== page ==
Oyinkan Braithwaite’s Lethal Feminine Fiction

Female black widow spiders are known to cannibalize their mates, a tendency that has turned the deadly arachnid into a pop-cultural mainstay. Oyinkan Braithwaite once wrote a poem about the eight-legged creature. Its lethal feminine power has permeated the 30-year-old Nigerian author’s stories ever since, including the homicidal tale at the heart of her darkly clever debut novel, My Sister, the Serial Killer. Set in Lagos, Braithwaite’s hometown, My Sister follows Korede, a young nurse cleaning up after her younger sibling, who has taken to killing the boyfriends that get caught in her web. The preferred murder weapon is a knife that belonged to the sisters’ abusive dead father. Braithwaite found the inspiration for her audacious plot in an unexpected source. “Anime is what gave me confidence, because it plays with some really ridiculous concepts and yet manages to make them work,” she says. “I knew this idea would be fun to read, but it could still have a deeper message.”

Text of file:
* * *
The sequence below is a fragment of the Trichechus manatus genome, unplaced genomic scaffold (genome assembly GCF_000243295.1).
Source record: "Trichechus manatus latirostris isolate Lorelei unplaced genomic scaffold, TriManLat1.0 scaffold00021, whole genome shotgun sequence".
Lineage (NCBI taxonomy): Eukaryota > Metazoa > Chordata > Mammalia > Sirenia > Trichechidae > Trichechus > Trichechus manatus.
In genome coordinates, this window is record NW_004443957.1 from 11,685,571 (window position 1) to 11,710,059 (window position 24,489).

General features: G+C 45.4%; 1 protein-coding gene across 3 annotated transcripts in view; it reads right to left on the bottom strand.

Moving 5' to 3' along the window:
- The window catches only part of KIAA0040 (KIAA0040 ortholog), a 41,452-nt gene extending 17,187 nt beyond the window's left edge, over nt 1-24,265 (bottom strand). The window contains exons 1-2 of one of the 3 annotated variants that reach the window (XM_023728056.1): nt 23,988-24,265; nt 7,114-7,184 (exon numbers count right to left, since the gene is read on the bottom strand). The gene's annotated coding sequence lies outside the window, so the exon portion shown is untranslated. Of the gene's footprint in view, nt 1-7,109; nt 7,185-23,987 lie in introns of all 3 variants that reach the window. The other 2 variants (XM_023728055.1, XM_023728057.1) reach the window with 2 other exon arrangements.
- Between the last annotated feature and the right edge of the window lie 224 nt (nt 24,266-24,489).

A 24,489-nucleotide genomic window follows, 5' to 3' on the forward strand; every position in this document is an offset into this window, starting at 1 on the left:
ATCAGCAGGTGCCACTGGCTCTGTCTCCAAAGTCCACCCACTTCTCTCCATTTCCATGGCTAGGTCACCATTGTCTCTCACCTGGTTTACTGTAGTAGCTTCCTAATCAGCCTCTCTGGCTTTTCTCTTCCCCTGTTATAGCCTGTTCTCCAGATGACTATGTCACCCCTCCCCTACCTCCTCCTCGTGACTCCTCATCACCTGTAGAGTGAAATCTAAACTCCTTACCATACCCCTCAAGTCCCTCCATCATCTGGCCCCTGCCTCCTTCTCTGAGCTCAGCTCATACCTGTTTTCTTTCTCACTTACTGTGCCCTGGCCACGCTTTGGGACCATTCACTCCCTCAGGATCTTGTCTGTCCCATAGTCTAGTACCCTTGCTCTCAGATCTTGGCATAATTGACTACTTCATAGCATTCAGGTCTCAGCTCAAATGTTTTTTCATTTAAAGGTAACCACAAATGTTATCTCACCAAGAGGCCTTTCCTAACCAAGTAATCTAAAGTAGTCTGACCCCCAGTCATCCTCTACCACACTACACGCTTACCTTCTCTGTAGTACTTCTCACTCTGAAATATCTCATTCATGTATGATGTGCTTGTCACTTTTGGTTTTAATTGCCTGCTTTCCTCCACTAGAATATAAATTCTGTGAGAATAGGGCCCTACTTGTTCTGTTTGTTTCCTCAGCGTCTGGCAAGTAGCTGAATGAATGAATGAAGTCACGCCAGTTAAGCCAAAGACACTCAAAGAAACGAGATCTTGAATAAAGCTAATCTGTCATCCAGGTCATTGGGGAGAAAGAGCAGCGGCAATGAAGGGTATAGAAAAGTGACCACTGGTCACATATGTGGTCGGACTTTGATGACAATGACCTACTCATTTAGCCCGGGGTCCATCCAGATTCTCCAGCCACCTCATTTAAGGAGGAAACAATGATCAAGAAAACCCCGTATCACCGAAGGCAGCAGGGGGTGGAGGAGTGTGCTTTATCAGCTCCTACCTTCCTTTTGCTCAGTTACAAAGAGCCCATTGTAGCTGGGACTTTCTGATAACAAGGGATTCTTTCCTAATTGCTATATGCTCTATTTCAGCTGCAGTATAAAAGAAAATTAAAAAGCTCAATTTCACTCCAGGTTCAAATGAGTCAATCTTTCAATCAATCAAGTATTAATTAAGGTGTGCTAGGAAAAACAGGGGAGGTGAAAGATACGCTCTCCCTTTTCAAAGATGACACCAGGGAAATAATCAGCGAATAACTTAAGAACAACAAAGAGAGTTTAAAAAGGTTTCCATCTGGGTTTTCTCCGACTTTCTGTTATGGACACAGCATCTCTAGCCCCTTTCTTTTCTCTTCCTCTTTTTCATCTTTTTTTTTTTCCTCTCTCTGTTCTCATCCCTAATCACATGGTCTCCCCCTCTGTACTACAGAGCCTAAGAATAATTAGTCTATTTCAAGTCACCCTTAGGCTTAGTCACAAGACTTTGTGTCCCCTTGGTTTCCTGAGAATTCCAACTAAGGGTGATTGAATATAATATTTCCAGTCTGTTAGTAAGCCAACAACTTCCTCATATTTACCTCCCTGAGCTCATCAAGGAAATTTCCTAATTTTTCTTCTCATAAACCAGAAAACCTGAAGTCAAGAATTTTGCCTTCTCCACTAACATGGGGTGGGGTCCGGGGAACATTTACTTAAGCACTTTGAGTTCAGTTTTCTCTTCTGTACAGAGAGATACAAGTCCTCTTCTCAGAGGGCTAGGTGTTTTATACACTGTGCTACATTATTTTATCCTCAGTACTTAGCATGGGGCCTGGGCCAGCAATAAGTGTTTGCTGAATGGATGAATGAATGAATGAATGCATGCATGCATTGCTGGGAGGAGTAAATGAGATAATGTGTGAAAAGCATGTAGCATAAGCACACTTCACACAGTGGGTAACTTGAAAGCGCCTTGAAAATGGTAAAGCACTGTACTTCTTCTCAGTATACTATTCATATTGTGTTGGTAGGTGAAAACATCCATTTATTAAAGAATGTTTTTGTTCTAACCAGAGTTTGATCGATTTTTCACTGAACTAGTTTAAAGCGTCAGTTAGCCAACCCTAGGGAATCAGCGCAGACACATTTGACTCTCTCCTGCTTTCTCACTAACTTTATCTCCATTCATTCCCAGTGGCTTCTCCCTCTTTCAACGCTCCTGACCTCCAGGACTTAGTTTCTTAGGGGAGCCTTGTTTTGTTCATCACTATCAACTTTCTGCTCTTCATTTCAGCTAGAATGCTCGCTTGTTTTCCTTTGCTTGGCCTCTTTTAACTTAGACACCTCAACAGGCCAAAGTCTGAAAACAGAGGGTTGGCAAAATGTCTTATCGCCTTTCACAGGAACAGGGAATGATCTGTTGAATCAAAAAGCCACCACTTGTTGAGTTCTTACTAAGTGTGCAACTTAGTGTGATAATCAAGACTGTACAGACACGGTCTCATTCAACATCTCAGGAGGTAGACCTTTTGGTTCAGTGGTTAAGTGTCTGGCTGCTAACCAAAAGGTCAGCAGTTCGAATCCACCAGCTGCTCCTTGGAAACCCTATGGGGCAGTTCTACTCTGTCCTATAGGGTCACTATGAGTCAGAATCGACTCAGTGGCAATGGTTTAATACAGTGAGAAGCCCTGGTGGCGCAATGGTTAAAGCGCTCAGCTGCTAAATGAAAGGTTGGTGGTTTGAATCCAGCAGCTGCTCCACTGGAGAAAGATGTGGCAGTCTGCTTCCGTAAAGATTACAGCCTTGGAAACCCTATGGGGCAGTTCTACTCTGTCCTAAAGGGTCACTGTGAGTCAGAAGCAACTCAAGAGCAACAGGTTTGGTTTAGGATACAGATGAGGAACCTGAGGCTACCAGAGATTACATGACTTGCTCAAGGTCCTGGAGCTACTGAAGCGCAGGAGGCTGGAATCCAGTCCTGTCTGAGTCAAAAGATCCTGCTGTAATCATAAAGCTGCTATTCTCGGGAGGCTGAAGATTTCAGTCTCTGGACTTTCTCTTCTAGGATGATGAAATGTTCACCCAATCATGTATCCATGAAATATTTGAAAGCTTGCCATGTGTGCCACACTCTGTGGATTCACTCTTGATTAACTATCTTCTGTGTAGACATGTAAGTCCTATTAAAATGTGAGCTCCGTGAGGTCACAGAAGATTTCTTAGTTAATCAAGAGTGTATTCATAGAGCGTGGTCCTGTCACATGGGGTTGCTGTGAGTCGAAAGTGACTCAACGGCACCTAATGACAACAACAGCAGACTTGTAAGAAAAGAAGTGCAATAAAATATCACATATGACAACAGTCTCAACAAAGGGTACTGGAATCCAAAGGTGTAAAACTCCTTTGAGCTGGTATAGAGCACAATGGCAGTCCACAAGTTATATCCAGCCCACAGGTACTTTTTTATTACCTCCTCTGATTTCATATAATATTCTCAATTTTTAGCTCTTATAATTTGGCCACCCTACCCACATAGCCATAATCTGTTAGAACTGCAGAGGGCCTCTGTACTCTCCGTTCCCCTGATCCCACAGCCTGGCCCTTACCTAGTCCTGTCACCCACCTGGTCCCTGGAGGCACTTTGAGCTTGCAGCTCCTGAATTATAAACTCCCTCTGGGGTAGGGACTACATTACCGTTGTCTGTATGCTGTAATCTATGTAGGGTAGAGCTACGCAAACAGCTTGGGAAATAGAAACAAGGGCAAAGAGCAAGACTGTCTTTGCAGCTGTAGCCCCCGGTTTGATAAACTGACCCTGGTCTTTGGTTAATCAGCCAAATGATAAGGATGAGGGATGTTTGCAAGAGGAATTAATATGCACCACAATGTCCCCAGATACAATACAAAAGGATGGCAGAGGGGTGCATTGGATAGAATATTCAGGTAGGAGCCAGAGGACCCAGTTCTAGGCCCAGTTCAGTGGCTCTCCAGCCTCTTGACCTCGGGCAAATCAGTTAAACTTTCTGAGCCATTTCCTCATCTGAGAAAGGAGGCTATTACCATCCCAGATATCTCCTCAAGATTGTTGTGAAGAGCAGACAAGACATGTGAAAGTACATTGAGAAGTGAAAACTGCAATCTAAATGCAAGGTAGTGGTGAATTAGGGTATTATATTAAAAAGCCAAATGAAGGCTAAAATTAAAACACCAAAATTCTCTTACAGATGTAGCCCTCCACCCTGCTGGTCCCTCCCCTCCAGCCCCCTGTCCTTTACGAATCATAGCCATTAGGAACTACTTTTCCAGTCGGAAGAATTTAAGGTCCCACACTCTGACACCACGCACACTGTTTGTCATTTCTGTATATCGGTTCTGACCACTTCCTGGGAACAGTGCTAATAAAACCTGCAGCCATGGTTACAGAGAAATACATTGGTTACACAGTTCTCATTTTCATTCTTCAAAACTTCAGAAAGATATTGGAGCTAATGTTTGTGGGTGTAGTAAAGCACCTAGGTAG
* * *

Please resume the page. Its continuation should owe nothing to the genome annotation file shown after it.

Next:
The writer acknowledges being drawn to depictions of “strong women” who can be anything they want, even killers. She also favors plots that back her characters into disturbing corners, a subject that has interested her from early on. She recalls two stories she wrote in primary school that were, according to her, a “cause of huge concern to my parents.” One is written from the perspective of a forest, which watches a girl enter it and kill herself. In the other, a young woman is committed to a psych ward because she has a friend whom no one else can see. “I try to out-write myself,” Braithwaite explains of her process. “I try to do it quickly enough that I’ll almost be near the end before I think, ‘Oh, my gosh, what on earth are you doing?’”